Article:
How to fight off bots attacking your site

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Imagine 60 attacks an hour? Fighting them off and then reporting them is more than a full-time job.


I took over admin duties for a popular community website. It’s popular with bots. The bots have been busy trying to crack the site. They’re getting fairly good. They have a few non-intuitive genuine user names, now that they’ve tried the usual: admin, root, and so forth—with dictionary password attacks.

I installed an app into the website that shows failed administrative logon attempts. There are a number of these apps available, depending on the website engine that’s used. This one in its freeware version will list all of the source IPs and DNS info from the host that tried to attempt a failed login. The IPs can be subsequently blocked. For now.

These failed logons happen at the rate of about more than 60 an hour, each and every hour of the day. Most are in the same IP address blocks, from about 30 different sources. These range from Davis, Calif., to Sydney, Australia, to Dakar Senegal, to Provo, Utah. I’m guessing that the nature of these is that they’re all bots of varying kinds, working slowly and methodically towards getting logon. What the scripts do after that? I’m guessing the results are gruesome, but I can’t know this.

I complain to the source hosting organizations determined by IP and DNS. Sometimes this does the job of killing the attempts. GoDaddy, after a five-minute wait on the phone, was sufficiently abhorred that one of their CIDR blocks was infected badly. Suddenly, their noise stopped. Others, like don’t have a phone, only an email abuse account. Some places don’t even have that.

There is the traditional whois service (available on most modern machines except Windows) or one of many online whois services—to track things down. Traceroute, another app, can try to find the ultimate destination, and failing that, you can try to find DNS records that point to a host IP address block, and who “owns” that. This is where to complain. These are people that can ostensibly do something about the problem. I like, but they refuse anonymous requests unless you’re willing, each time to prove you’re not a robot. Blah.

As the result of a complaint, you might get a response. When and if you can get someone on the phone, they’ll listen, and perhaps commiserate. Once action is taken, then the crack attempt rate goes down to perhaps 59+ per hour, each and every hour.

So: it’s like Whack-A-Crack.

What can be done? You can’t just spend a day at the console, reporting each and every one of the failed admin logon attempts, right?

First, you can vote out every politician that doesn’t know the difference between UDP and a live hand grenade. But public policy is in the dark ages, largely benefiting only the madness of not pressuring the IETF to bring ISPs to task for security madness across Planet Connected Earth. We seem to keep stupid politicians in office because we think we can control them somehow. Trust in government data policy is at an all-time low, barring occasional even temperament at the FCC.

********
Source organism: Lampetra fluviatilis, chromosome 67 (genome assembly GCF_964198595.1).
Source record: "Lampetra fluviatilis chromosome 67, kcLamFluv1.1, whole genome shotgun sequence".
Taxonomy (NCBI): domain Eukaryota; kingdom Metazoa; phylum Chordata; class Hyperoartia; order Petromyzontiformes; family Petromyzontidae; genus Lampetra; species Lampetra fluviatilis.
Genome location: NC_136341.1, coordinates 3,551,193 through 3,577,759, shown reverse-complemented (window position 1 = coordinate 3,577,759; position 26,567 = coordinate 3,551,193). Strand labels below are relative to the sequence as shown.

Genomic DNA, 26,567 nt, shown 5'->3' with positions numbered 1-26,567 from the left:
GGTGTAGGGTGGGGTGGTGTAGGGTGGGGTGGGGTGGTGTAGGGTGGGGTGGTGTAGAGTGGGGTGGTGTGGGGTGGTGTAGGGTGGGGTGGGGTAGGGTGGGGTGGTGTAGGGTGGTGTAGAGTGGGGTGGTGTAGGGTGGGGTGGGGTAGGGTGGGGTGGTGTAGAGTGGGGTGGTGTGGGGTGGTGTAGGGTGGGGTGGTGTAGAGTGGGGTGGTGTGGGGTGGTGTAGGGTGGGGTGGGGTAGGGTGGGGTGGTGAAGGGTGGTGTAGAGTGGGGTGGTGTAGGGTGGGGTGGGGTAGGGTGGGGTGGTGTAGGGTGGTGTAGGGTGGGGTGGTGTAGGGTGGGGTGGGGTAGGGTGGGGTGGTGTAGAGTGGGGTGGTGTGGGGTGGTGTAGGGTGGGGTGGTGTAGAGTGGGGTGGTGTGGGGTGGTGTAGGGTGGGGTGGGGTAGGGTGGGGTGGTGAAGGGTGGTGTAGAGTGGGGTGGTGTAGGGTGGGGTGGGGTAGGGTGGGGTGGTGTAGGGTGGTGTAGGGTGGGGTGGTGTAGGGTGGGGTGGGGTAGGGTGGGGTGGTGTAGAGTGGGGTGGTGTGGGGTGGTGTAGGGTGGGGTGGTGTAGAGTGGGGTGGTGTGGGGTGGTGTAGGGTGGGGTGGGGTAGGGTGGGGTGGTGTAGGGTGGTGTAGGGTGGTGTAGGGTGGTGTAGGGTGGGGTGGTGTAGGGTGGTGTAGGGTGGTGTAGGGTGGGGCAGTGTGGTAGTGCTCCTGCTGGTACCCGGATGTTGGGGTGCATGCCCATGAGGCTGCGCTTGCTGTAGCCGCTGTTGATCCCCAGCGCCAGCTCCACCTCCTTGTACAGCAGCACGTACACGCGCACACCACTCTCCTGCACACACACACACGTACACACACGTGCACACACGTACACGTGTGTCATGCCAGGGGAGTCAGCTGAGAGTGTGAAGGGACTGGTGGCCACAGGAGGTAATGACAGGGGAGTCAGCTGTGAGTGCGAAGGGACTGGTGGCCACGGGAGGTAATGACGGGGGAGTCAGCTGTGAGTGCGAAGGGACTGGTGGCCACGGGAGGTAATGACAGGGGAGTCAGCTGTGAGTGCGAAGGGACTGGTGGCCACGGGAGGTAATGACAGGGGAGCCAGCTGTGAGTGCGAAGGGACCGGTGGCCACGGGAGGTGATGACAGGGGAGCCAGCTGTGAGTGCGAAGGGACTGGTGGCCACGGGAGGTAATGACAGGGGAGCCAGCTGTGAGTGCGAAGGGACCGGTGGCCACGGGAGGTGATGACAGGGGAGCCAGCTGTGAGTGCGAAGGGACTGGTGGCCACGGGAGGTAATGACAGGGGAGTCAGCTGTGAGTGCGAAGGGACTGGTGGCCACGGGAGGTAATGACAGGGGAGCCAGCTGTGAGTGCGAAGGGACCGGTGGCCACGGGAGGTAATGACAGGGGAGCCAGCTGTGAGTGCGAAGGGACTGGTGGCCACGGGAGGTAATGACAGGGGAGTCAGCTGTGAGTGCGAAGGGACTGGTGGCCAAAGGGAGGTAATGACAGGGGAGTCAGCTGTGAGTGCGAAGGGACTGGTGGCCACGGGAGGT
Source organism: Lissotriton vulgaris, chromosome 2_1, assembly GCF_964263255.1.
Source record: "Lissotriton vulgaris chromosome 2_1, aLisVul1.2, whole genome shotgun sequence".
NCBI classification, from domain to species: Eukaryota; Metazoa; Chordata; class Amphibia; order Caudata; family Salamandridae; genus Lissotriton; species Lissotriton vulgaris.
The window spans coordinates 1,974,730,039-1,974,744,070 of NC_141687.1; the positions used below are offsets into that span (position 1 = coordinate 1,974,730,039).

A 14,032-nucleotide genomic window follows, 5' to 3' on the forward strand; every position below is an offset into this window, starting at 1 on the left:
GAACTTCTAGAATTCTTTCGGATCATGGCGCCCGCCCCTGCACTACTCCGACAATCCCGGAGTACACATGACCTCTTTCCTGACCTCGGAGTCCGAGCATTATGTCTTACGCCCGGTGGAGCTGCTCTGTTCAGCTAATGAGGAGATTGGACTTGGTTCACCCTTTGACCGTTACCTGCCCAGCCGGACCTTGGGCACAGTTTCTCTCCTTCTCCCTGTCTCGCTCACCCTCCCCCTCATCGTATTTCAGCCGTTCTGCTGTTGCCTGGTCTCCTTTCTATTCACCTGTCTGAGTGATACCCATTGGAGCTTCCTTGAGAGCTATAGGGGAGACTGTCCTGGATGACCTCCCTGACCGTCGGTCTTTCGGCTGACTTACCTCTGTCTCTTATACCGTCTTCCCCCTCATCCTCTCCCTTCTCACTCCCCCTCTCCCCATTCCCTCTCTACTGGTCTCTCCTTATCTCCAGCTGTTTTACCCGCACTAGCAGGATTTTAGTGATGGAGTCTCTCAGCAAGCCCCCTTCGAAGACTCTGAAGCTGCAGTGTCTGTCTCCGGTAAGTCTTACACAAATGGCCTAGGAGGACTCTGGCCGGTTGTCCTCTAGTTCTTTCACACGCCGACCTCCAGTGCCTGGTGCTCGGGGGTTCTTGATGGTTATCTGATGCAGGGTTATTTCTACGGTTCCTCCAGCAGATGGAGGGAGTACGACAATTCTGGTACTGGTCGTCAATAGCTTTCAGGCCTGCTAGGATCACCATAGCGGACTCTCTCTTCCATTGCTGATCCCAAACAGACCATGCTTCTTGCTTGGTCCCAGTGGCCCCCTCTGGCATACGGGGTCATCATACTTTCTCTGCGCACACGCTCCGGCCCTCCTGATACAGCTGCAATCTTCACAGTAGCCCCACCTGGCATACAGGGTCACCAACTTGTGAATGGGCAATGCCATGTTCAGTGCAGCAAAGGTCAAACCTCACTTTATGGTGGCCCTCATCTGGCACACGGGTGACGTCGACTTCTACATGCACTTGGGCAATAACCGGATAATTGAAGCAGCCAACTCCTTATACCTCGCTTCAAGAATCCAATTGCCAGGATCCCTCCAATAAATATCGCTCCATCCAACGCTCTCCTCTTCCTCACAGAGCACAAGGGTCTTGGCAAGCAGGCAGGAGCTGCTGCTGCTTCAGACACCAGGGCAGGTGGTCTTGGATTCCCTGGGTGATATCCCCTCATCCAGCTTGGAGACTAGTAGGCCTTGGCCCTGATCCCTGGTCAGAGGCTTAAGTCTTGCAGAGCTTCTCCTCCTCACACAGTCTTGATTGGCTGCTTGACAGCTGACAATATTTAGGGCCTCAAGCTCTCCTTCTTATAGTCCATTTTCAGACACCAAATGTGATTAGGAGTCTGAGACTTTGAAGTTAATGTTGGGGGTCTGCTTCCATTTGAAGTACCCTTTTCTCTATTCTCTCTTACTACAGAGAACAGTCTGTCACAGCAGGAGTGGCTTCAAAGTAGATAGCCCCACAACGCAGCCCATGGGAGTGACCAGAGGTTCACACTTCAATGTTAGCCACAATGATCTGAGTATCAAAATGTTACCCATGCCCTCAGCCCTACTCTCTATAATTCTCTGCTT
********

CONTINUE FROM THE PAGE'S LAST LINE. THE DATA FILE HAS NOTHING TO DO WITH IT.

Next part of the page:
What can be done? You can take the usual security precautions. If you don’t know these by now, give up and go into insurance sales.

It’s a miracle that the site hasn’t been cracked, owing to the designer’s good design, and my predecessor’s intelligence in changing their infrastructure so as to prevent the bots from being able to get in. No one’s attempted other kinds of cracks. Yet.

I propose, therefore, the DirtyBird Protocol. IETF 666-666. It would transmit offender information in XML to a hosting administrative account for investigation. Each ISP would be required to look at the query and deal with it, and then upload the results to The Monster DB of Bad Guys. Failure to do so would revoke any ICANN allocation you had, period, end of business. Your CIDR blocks would be routed-around, goodbye and good riddance. The people that do the XML file send also attach their personal certificate, traceable to a root certificate that has certified them. Auditors found to be compromised have their certs revoked, and must apply for new ones. Summary: you lose your organization’s IP allocations until you address genuine problems, including unauthorized attempted logons to root over SSH, etc etc.

Oh, so you have to hire more personnel to deal with actual problems, dear ISP? Tough bananas. This also goes for your email abuse account problems, dear Google and Yahoo…. for the 20 emails I get per hour that constitute spam, may your business model rot.

Today, I blocked something like a hundred addresses, and this is a tiny site. I can only imagine the threat intelligence specialists minting money until we finally resolve that ISPs must whack errant hosts. Until then, we all suffer.

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